32. Do bears swim under the bridge? Yes. The bridge over the Brooks River is a floating bridge and bears can swim between the pontoons that keep the bridge floating. Not all bears choose to swim under the bridge. Every year, there are bears that seem to prefer walking around the bridge instead of underneath it, but most bears that frequently fish near the bridge will swim underneath it.
33. Why don’t the bears fish for rainbow trout? They aren’t easy enough to catch. Rainbow trout may be abundant in the Brooks River, but they are not abundant enough for bears to fish for them successfully. In contrast, migrating salmon reach very high densities in the Brooks River, and late in the season these same salmon die en masse. High densities of fish and/or many dead and dying fish equal good fishing conditions for bears. Rainbow trout never really provide an easy meal like salmon do.
The Brooks River is fly fishing only and fishing from the floating bridge is prohibited. Only unbaited, single-hook, artificial flies may be used in Brooks River.
An Alaska state fishing license is required to fish within Katmai National Park and Preserve.
Continuing to engage in any fishing activity within 50 yards of a bear is prohibited. No fishing lines can remain in the water when a bear is within 50 yards of an angler. In these situations, persons engaged in fishing are required to immediately remove any flies from the water and release any fish from their line.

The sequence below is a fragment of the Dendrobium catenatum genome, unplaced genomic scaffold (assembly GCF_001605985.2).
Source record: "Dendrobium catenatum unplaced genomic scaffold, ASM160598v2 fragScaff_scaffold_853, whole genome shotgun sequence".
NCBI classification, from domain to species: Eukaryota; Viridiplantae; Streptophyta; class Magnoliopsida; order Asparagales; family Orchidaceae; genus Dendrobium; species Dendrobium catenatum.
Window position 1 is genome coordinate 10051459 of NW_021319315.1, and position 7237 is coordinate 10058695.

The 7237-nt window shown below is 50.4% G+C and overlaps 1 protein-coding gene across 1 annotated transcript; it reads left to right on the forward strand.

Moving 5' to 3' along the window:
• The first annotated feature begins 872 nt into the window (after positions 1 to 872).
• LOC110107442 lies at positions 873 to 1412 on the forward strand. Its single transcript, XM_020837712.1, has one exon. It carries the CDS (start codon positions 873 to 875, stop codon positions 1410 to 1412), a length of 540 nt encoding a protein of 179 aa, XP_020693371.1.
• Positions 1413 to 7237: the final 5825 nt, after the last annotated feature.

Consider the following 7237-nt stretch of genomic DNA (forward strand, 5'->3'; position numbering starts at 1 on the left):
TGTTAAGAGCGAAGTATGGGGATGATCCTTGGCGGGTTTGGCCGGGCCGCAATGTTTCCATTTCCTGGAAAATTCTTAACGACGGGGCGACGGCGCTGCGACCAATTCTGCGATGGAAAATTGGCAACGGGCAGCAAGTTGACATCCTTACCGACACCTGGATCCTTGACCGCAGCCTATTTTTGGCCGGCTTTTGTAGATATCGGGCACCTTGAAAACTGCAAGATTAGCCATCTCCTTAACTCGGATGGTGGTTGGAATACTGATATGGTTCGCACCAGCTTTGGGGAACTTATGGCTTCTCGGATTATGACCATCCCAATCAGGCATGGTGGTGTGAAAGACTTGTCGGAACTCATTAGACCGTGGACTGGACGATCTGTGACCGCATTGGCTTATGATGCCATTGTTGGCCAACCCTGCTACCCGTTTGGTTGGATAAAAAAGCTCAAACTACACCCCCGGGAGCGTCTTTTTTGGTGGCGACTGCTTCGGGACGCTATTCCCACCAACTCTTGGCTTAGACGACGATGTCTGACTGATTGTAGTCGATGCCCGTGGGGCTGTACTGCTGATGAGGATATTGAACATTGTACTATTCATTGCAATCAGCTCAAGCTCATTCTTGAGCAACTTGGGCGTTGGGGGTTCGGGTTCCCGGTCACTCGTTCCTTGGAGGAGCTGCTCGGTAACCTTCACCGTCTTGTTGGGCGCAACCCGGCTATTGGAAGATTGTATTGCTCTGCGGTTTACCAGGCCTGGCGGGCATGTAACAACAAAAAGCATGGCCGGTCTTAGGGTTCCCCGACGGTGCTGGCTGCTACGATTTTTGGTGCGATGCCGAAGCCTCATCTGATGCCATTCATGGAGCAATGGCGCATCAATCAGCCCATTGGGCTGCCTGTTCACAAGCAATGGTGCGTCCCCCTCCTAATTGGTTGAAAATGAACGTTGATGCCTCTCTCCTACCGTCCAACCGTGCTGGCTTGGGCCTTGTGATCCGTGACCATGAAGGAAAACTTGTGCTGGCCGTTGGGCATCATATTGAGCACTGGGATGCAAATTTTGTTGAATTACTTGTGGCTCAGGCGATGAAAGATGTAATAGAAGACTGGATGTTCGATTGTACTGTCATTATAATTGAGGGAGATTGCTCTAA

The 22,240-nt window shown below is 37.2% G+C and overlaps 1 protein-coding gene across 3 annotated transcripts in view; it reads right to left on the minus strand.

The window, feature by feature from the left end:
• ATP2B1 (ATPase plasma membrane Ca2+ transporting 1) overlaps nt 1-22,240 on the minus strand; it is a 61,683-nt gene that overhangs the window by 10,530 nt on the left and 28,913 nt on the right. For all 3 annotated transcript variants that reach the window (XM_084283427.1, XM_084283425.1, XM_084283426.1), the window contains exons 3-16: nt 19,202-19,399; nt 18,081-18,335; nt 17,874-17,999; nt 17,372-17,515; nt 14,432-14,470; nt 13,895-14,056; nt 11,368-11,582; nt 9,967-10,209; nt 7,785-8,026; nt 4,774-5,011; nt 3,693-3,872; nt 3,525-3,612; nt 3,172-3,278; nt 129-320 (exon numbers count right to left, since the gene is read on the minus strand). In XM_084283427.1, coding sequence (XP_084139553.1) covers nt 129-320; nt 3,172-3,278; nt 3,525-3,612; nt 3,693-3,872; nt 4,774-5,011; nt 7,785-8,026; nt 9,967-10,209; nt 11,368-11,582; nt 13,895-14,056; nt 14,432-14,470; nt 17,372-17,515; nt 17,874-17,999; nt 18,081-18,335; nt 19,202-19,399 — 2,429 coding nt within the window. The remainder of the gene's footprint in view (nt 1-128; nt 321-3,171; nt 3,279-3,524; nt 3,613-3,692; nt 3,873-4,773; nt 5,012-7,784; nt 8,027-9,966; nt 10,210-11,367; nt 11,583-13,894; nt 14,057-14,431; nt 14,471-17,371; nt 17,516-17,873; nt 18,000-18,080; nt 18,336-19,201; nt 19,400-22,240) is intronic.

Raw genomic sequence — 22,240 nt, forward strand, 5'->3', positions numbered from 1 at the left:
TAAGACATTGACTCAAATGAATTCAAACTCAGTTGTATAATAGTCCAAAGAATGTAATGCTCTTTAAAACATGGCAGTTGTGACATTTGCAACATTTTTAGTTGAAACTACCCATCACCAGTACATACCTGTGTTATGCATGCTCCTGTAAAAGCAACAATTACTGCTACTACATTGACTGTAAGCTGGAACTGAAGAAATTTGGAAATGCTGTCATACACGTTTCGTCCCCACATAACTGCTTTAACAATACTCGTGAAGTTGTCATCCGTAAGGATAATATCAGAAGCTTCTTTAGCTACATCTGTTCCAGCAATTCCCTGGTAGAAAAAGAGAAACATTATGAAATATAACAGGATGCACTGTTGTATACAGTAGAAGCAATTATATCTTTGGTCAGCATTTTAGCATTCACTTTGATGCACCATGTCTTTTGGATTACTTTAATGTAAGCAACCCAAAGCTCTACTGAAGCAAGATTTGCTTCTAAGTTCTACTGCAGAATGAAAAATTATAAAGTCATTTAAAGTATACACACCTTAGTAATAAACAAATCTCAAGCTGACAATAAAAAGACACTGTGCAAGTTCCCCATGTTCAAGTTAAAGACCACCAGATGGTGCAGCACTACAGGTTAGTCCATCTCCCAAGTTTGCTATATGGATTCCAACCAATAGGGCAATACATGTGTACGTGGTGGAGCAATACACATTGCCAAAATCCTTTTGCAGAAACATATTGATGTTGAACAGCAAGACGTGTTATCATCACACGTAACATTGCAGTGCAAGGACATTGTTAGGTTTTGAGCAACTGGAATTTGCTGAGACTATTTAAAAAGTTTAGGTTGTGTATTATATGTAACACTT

The Brooks River is catch and release only, except downstream of the floating bridge. Downstream of the bridge, only one fish per person per day can be retained. Fish hooked elsewhere than in the mouth must be released immediately.
No rainbow trout may be kept in Lake Brooks, Brooks River, or within 1/4 mile of the mouth of Brooks River in Naknek Lake at any time.
Fish that are retained must be immediately placed whole in a plastic bag and transported to the Fish Freezing Building for storage. Each bagged fish must be labeled with the angler’s name, date caught, and the date the fish will be removed from Brooks Camp. Fish cannot be cleaned within a 1.5 mile radius of the Brooks Falls unless authorized by the superintendent. This includes all of Brooks Camp.